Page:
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Cyrus Teed – Civil War Doctor??

One of the things that the Koreshans (or, perhaps those “post” Koreshans) always said, was the Cyrus Teed was a surgeon during the Civil War. Since we mentioned John Sargent, a Civil War Veteran, in our Monthly Feature for March, and since this question always comes up, I thought we would put this question to rest.

Cyrus Teed enlisted in the U.S. Army on August 3, 1862 on Staten Island, New York City. He gave his occupation as a “Physician”, but he enlisted as a Corporal. The muster rolls, for the most part, only list him as “present”, however, a few show him detached from his Company, which was the 127th New York Infantry.

On October 15, 1863, Teed was honorably discharged from the Army. This took place at the Army hospital in Alexandria, Virginia. According to the official record, Teed was discharged because of…

“Paralysis of left leg following sunstroke on the march, as he says, has been getting worse ever since admission. Degree of disability. Total – so not fit for Invalid Corps”

He obviously did recover since he was to later appear with no disability whatsoever. Teed did apply for a pension from the government in 1899 and in the depositions given on his behalf, it was said that he did continue to suffer problems with his left side and that he was unable to do manual labor.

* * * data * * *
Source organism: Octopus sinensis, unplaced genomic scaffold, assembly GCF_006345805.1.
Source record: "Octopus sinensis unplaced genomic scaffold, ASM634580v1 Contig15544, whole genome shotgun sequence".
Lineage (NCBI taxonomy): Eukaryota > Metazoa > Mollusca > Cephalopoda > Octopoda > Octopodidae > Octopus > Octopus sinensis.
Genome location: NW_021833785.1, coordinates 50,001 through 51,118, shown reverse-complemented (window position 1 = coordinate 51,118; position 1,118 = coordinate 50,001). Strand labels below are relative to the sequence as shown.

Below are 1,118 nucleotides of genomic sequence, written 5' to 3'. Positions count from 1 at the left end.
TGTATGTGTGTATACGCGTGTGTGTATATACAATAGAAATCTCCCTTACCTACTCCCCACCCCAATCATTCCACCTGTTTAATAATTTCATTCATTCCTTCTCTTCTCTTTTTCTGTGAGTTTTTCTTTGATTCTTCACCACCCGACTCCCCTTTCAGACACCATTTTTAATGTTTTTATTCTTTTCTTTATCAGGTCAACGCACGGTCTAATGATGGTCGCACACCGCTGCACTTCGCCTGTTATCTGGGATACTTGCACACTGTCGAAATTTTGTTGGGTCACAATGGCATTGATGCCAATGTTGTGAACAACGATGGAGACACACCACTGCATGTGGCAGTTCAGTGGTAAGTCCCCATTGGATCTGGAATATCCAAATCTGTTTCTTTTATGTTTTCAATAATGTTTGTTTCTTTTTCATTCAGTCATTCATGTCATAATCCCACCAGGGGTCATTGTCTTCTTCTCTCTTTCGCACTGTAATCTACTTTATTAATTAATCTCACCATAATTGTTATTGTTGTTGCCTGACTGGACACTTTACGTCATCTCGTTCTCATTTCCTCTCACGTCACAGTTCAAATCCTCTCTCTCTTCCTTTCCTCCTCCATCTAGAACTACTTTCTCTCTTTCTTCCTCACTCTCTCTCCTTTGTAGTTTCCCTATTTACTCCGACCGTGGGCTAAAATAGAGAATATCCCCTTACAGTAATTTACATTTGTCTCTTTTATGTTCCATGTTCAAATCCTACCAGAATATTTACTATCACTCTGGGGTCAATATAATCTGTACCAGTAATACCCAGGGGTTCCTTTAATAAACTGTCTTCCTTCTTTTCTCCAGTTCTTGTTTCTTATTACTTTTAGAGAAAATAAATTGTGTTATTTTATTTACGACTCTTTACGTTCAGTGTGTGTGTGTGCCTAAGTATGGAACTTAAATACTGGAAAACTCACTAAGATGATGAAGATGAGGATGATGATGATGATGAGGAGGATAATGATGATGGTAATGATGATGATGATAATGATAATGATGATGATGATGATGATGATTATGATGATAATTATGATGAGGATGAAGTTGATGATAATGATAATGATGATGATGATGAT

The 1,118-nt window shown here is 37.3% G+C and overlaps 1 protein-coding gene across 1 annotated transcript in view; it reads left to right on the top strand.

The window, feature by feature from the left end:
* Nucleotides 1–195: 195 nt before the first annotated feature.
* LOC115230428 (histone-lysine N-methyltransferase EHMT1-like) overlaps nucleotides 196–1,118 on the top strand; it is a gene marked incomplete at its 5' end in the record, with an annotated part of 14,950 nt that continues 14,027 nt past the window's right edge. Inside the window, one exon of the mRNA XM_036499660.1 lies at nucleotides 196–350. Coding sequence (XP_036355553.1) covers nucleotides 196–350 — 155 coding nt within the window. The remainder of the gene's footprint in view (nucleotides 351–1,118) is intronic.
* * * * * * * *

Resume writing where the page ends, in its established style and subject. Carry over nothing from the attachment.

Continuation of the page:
In his second “Declaration for Pension”, dated February 1908, just seven months before his death, Teed says that he “served as special aid to (Acting General) while he was in command…” No mention is made of any medical service.

Finally, in a letter dated October 15, 1938, a representative of the government says… “There is nothing of record to show that he ever acted in a medical capacity during his period of service”

The myth about his service as a Civil War physician does not seem to have been part of Teed’s description of himself, but rather his followers and in particular those who would have wanted to make him into more of a “distinguished” person. That “public” person who would have garnered more respect — a “gentleman” if you will.

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